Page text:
Preparing a will is an important step in protecting your assets and loved ones. Wills in BC are governed by the Wills, Estates and Succession Act, SBC 2009, c. 13 (“WESA”). A will from a different country or province may be valid in BC, but keep in mind that wills made in BC must follow the laws of WESA.
When you die, all of your assets are divided based on whether they are part of your estate or not. A will deals with your estate. Your estate includes:
- Tangible personal property, such as cars, jewelry, or artwork;
- Intangible personal property, such as stocks, bonds, or bank accounts; and
- Real estate interests.
Assets that are not considered to be part of your estate include:
- Property held in joint tenancy, which passes to the surviving tenant by way of the right of survivorship;
- Life insurance, RRSP, TFSA, or pension plans, that pass to a designated beneficiary; and
- Property which must be divided under the Family Law Act.
What if I do not have a will?
If you die without leaving a will, that means you have died intestate. Your estate will be passed along your surviving relatives in a particular order, if you die without a spouse:
- Great-grandchildren and further descendants
- Nieces and nephews
- Great-nieces and nephews
- Aunts and uncles
- Second cousins
If you die intestate with a spouse, WESA governs the preferential share of your estate that should be left to your spouse along with your children.
In BC, you must leave a part of your estate to your children and your spouse. Your children and your spouse are the only individuals who have the right to vary and challenge your will upon your passing. If you choose not to leave part of your estate to your children and your spouse due to reasons you find legitimate, such as estrangement, then you must include your reasoning in your will. The court will determine whether your decision is valid based on society’s expectations of what a reasonable person would do in your circumstances, based on modern community standards.
1. Why is preparing a will important?
Preparing a will is crucial for protecting your assets and ensuring your loved ones are taken care of according to your wishes. It helps to avoid potential disputes among survivors and ensures your assets are distributed as you intended.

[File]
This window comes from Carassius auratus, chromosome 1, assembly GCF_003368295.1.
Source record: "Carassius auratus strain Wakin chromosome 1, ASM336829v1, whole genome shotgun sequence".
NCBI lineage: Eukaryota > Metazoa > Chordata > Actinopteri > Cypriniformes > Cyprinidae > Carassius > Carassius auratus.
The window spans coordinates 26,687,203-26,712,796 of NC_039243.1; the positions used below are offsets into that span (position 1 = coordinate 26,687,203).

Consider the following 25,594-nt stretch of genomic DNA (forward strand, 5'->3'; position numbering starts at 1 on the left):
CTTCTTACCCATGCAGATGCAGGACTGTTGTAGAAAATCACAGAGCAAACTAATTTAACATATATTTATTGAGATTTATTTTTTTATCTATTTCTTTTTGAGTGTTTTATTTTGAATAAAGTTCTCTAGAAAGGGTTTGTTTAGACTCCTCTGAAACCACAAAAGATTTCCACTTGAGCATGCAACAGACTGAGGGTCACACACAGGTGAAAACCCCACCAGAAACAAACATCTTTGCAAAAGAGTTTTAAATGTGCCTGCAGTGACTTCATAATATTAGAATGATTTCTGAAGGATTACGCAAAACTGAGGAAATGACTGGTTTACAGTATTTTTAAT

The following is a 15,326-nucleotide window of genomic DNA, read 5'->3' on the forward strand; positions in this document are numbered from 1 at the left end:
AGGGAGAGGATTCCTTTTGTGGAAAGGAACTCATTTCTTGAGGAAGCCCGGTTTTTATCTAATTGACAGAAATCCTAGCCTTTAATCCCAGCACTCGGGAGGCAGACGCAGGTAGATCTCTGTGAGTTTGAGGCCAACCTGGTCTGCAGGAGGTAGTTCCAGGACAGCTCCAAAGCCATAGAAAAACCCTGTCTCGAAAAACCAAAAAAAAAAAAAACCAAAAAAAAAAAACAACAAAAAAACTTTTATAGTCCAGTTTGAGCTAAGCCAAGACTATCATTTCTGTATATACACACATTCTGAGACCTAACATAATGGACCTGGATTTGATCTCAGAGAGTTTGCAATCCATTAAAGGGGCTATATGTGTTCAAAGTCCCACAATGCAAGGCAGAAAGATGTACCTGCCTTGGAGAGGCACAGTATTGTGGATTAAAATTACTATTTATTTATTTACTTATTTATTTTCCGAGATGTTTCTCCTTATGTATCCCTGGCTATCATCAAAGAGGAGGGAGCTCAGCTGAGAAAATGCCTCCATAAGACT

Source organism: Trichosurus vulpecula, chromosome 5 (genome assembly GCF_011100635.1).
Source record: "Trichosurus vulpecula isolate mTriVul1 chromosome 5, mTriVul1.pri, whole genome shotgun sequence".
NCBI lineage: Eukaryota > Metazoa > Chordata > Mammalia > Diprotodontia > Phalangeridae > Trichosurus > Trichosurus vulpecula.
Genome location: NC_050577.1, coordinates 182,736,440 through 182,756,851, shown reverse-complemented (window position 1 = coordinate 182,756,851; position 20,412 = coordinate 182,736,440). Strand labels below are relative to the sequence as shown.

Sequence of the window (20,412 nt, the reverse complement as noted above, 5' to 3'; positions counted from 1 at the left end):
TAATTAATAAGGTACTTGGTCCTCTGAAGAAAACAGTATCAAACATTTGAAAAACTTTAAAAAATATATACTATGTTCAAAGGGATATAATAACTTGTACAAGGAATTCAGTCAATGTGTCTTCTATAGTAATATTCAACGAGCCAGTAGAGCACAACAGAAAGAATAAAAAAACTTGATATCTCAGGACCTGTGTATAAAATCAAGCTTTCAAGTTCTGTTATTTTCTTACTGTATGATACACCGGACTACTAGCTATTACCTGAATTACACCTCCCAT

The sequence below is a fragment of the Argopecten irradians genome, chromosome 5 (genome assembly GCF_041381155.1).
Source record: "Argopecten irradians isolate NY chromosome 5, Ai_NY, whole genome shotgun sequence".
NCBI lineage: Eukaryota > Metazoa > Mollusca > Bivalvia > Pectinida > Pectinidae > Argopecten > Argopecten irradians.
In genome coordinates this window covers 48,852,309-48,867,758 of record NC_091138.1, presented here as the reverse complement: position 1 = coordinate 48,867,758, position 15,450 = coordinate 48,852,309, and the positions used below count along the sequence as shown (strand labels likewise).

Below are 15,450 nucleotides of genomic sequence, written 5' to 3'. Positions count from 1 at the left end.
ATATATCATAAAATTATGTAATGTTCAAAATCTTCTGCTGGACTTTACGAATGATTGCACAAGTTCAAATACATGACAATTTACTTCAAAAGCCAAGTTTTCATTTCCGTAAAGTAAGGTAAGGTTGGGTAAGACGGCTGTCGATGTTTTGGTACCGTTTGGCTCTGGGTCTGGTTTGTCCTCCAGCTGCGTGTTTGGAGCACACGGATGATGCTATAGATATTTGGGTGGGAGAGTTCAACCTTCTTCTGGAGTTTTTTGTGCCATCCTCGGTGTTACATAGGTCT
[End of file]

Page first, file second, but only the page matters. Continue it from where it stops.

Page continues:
2. What laws govern wills in BC?
Wills in BC are governed by the Wills, Estates and Succession Act, SBC 2009, c. 13 (WESA). This act outlines the legal requirements for creating a valid will in BC.
3. Can a will from another country or province be valid in BC?
Yes, a will from a different country or province may be recognized as valid in BC. However, wills made in BC must comply with the specific laws outlined in WESA.
4. What does a will in BC cover?
A will in BC typically covers your estate, which includes tangible personal property (e.g., cars, jewelry), intangible personal property (e.g., stocks, bonds), and real estate interests.
5. Are there assets that are not covered by a will in BC?
Yes, certain assets are not considered part of your estate and include property held in joint tenancy, life insurance, RRSPs, TFSAs, or pension plans with a designated beneficiary, and property to be divided under the Family Law Act.
6. What happens if I die without a will in BC?
Dying without a will means you have died intestate. Your estate will be distributed to your surviving relatives in a specific order defined by WESA, which varies depending on whether you leave behind a spouse, children, or other relatives.
7. How is my estate distributed if I die intestate with a spouse?
WESA outlines the distribution of your estate among your spouse and children if you die intestate, ensuring a preferential share for your spouse along with provisions for your children.
8. Do I have to leave part of my estate to my children and spouse in BC?
Yes, in BC, your will must make provisions for your children and spouse. They have the legal right to challenge your will if they believe they have been unfairly omitted or inadequately provided for.
9. Can I choose not to leave anything to my children or spouse?
You can choose not to leave part of your estate to your children or spouse for legitimate reasons, such as estrangement. However, you must explain your reasons in your will. The court will assess whether your decisions align with what a reasonable person would do under similar circumstances, based on modern community standards.
Pax Law can help you!
Finally, subject to some exceptions, your will must be executed in the presence of two witnesses who are both present at the same time. Since the law of wills is complex and certain formalities must be met in order for a will to be valid, it is important for you to speak with a lawyer. Making a will is one of the most important decisions you will make, so please consider booking a session with our Estates Lawyer today.